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Budget 2005: Poor Health Legacy Continues

Paul Hutchison
National Party Health Spokesman

19 May 2005

Budget 2005: Poor Health Legacy Continues

A legacy of five years of poor quality spending in the health sector is a significant shadow on Labour's health Budget announcement, says National Party Health spokesman Paul Hutchison.

"The 2003 and 2004 Health and Independence Reports show serious problems where, despite more money going in, the volume of operations carried out was extremely unsatisfactory," says Dr Hutchison.

"Statistics NZ figures also show health inflation in the public sector, at 7%, to be about twice that of the private sector.

"Labour is banking on longer-term gains from primary health spending. This spending is untargeted, and many people, including the elderly and those with large families, still have difficulty affording primary care.

"The residential care sector is devastated by Labour failing to recognise the PriceWaterhouseCoopers report of 2000.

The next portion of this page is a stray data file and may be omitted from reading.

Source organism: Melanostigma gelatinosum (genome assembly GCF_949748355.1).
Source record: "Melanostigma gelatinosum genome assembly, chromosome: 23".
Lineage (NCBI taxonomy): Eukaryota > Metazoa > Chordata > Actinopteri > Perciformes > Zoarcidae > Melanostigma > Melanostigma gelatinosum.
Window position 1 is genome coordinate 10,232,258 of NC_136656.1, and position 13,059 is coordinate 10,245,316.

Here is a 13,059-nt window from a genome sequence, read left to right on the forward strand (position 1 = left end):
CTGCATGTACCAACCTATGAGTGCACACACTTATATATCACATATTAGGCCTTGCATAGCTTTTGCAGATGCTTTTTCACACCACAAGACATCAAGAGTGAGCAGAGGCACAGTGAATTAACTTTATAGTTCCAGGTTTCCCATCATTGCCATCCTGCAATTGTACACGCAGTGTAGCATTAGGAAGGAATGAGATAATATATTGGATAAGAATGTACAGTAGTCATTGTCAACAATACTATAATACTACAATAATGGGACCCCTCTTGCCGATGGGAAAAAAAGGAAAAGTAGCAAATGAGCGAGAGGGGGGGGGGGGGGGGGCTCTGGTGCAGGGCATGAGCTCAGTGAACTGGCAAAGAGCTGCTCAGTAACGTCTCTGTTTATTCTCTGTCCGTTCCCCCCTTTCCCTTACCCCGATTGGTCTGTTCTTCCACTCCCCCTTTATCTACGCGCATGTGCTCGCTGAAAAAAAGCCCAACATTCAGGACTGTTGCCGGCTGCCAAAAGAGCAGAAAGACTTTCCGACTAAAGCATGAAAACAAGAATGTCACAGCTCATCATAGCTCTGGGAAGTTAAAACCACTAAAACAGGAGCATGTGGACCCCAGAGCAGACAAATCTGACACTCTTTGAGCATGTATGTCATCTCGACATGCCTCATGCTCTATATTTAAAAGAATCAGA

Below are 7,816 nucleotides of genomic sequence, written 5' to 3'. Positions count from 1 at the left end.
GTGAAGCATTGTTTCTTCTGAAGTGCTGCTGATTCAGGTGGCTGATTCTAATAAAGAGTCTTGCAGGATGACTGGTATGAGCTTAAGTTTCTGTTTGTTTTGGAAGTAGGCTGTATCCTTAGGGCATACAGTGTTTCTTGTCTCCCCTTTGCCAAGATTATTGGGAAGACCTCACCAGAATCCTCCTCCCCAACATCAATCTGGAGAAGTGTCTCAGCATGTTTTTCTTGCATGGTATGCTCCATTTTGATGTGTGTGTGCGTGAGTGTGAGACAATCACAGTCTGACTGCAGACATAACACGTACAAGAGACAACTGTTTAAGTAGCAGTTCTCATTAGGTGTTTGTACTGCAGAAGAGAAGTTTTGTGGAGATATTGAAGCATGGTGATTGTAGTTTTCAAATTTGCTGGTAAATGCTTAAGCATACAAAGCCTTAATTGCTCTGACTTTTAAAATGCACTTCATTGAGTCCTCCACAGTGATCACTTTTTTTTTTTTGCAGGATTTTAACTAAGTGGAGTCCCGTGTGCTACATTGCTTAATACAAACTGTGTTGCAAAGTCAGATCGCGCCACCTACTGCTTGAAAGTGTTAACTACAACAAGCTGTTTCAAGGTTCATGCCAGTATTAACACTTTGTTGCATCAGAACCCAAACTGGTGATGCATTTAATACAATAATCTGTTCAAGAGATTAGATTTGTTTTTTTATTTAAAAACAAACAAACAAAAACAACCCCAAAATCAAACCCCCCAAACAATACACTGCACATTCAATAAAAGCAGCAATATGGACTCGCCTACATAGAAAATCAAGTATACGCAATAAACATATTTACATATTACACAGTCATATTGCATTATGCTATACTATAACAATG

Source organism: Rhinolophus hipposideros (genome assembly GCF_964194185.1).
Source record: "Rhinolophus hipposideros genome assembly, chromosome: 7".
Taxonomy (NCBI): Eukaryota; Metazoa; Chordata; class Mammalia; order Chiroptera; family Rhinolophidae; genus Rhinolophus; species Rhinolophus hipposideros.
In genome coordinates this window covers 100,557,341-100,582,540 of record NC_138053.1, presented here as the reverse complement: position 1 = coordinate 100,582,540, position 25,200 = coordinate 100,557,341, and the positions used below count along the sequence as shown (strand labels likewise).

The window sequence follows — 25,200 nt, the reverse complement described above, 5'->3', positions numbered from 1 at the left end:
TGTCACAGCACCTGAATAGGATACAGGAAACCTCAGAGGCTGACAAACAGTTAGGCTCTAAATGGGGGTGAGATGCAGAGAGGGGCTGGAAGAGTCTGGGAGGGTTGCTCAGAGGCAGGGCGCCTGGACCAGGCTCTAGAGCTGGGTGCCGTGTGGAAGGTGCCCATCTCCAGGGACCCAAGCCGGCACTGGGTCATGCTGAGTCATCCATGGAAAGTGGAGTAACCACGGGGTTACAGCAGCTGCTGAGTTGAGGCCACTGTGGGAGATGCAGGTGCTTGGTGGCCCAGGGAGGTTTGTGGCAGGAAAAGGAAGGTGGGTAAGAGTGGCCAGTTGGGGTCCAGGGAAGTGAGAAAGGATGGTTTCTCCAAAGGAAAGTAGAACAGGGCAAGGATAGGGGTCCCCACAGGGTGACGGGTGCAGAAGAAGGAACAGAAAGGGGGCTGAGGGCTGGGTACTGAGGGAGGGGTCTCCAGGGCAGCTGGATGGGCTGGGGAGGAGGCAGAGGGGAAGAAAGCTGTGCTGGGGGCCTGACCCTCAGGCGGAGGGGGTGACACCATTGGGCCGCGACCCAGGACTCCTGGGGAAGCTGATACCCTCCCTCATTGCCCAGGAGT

"The sector will continue to be seriously underfunded by Labour and it is likely that more rest homes will close, over and above the 38 that have closed in the past three years.

"Home carers, who have a turnover rate of 40% because of poor pay, appear to be no more than a dollar per hour better off, which they should regard as an insult.

"Labour has failed to recognise that it has created a hugely inefficient and highly bureaucratic health system that siphons scarce health dollars away from the patients who should be getting them," says Dr Hutchison.


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